These are are crazy times in which we're living. First off, I hope that everyone reading this is in good health, and that the same is true for your loved ones. It is our goal to make sure that we give you high-level updates on what's going on financially during these times, so that you can focus on what's important as best as you can. Here are a few updates on the recent comings and goings as it relates to coronavirus and your finances.
Who gets a check?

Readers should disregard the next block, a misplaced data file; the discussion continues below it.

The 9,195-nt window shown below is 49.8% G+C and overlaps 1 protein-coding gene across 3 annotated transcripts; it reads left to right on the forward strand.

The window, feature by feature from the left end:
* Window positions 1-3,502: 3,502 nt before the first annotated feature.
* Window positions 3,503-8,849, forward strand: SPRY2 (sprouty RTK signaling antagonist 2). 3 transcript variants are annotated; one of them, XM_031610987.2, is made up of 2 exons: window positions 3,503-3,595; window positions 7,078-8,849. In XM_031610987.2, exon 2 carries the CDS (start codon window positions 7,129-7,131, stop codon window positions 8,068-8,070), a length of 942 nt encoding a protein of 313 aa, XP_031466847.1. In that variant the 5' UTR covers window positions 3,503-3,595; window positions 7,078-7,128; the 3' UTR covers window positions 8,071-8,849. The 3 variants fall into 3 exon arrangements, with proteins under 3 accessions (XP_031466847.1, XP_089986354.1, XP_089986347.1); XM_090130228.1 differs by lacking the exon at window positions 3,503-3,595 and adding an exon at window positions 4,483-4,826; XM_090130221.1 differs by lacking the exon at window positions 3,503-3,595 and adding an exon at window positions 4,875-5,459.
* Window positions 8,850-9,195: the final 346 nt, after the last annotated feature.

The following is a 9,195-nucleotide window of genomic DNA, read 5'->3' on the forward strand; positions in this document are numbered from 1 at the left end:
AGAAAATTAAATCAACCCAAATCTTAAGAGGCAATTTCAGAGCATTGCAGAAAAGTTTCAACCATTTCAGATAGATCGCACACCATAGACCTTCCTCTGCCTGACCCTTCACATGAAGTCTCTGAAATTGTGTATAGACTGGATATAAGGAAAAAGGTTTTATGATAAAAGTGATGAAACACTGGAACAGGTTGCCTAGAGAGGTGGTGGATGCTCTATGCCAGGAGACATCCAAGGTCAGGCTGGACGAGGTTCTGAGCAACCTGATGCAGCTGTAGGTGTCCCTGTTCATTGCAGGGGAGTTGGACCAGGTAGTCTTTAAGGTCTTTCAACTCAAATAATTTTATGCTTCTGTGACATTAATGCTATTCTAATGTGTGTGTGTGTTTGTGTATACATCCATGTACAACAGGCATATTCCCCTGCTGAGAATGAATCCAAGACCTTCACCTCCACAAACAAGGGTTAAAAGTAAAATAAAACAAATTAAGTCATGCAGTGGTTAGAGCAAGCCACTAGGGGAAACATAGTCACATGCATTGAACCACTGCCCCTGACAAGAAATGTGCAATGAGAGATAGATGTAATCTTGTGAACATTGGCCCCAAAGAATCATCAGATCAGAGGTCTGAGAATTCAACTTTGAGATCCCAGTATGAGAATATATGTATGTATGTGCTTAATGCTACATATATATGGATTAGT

You've probably heard that individuals will get $1,200 with an additional $500 per child. In order to qualify, individuals must have an adjusted gross income (a number found on your tax return) of below $75,000. For individuals earning over $75,000, your check will be reduced by $5 for every $100 you make over the limit, while those earning over $99,000 will not receive a check. For couples, the requirement is doubled ($150,000 adjusted gross income threshold). Your adjusted gross income is typically less than your salary, so I would not assume that you won't get a check simply because your salary is over the limit. But I would make sure to file your tax return for the year, even if you're a new graduate who didn't have any income in 2019. Why? Because the stimulus check will be available for the entire year, meaning that you'll be counted and start the process of receiving your check once your tax return is on file.